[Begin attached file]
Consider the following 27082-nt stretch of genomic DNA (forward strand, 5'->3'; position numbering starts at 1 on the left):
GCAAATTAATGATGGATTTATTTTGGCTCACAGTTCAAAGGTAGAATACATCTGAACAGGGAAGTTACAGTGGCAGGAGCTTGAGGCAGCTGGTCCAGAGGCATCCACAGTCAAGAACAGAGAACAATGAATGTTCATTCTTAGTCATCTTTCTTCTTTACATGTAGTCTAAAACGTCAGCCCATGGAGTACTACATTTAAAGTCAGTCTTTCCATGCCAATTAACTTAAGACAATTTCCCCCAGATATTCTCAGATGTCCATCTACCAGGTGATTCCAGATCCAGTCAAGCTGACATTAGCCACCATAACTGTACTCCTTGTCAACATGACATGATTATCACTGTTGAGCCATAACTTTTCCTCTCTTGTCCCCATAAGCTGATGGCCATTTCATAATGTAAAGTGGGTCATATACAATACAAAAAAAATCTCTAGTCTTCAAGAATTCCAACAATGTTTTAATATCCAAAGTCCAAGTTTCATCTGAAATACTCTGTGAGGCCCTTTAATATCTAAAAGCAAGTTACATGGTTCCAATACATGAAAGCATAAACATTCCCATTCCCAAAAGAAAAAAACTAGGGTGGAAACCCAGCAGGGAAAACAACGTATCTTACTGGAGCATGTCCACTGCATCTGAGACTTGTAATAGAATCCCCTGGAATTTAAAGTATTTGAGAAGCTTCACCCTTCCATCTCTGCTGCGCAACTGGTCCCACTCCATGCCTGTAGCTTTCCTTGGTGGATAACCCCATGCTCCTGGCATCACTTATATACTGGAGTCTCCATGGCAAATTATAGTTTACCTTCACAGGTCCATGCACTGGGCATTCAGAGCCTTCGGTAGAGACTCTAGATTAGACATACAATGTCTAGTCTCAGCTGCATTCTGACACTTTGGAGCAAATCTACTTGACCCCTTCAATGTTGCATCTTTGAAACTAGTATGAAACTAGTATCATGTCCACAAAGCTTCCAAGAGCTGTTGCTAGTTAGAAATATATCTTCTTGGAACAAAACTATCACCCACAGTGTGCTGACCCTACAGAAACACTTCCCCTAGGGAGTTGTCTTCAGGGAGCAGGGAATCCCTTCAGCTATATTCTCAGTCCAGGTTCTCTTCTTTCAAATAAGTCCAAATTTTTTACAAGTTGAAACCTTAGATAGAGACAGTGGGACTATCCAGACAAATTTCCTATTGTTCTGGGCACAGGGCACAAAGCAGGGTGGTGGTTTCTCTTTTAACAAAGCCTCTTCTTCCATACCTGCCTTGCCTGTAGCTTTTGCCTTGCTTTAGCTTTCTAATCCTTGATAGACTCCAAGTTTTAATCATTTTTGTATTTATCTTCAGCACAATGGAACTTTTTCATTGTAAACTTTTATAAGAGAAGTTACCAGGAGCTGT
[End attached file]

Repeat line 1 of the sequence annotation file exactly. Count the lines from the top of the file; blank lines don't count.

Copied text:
Consider the following 27082-nt stretch of genomic DNA (forward strand, 5'->3'; position numbering starts at 1 on the left):